Examples of Sustained Attention Challenges

In the classroom, students may appear “tuned out” of lessons, either quietly disengaged or actively distracting themselves and others. They are unable to participate and may have difficulty working in groups. They often miss chunks of information, making task completion challenging. While these students may often know lots of information, they have difficulty demonstrating their knowledge during class time.
During unstructured time, these students may not be able to stick with a game, have trouble following rules, and may not be able to resolve conflicts independently.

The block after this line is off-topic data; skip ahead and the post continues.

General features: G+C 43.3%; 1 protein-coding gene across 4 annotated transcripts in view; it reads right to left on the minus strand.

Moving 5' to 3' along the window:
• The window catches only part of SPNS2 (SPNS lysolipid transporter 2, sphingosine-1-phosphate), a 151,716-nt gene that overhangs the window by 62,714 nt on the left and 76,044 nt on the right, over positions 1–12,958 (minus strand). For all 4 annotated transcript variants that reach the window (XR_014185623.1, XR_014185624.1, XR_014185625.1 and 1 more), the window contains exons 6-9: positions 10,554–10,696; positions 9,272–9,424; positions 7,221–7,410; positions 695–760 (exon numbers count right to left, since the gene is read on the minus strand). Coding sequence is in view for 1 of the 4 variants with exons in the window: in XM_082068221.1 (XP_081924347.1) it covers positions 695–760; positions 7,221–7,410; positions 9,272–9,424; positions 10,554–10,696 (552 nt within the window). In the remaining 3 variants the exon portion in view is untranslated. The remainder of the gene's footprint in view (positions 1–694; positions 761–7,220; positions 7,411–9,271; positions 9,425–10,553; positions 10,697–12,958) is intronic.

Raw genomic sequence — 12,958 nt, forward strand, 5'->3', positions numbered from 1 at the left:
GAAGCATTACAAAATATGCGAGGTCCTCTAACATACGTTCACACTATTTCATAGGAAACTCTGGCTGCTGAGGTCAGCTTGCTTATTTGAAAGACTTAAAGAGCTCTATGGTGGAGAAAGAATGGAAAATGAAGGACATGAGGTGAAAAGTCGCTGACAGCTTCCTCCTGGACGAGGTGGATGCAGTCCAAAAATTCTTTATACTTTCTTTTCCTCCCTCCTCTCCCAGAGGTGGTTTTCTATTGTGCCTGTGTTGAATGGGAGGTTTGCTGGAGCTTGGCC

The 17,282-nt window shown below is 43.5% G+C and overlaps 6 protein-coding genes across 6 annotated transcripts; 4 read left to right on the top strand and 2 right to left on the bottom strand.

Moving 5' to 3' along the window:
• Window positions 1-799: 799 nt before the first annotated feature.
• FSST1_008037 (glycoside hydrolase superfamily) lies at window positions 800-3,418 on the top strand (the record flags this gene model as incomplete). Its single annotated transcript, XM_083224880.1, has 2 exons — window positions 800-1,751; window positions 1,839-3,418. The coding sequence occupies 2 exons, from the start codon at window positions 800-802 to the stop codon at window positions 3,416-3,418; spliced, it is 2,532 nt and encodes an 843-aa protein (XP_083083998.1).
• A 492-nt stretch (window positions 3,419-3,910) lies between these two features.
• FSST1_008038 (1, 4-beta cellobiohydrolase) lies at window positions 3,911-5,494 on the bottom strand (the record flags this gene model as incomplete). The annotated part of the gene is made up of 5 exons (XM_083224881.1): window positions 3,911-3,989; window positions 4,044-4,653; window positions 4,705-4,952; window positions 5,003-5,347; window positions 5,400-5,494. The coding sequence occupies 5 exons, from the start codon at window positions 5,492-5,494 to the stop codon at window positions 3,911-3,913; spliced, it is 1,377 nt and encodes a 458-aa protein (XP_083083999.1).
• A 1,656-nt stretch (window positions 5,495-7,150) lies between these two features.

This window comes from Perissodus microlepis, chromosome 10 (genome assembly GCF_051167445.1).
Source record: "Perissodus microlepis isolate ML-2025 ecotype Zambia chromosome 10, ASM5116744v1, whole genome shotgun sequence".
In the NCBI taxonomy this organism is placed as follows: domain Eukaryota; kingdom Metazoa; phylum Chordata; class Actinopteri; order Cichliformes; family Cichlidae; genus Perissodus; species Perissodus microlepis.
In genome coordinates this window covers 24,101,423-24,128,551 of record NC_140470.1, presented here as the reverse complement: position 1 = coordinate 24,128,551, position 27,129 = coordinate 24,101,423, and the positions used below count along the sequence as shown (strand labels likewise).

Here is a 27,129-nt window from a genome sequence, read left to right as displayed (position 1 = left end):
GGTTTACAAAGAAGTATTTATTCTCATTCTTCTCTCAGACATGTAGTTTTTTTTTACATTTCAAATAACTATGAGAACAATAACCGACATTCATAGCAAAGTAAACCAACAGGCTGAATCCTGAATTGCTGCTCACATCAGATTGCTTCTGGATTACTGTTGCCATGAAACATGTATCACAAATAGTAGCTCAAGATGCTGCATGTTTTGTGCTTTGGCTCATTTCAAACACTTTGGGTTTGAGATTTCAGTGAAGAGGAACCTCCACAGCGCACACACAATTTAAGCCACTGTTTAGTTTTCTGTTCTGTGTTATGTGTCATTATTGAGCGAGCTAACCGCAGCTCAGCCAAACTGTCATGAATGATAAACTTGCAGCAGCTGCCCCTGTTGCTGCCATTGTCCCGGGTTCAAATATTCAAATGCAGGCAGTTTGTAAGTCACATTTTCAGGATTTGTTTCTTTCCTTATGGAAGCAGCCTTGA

About the Character

“Hocus pocus, where’s your focus?” This tagline works really well in our classrooms. Often just starting the tagline; “Hocus pocus…” would prompt students enough to fill in the rest. It is important to explain to your students what focus looks like and feels like, and practise this skill often. A timer can be helpful in breaking the skill down into manageable chunks of time so that students can be successful. It is also important for the children to become aware of when paying attention is hardest for them and when they find it easy. That way, they can begin to feel ownership over when and how to use the strategies that help them best.


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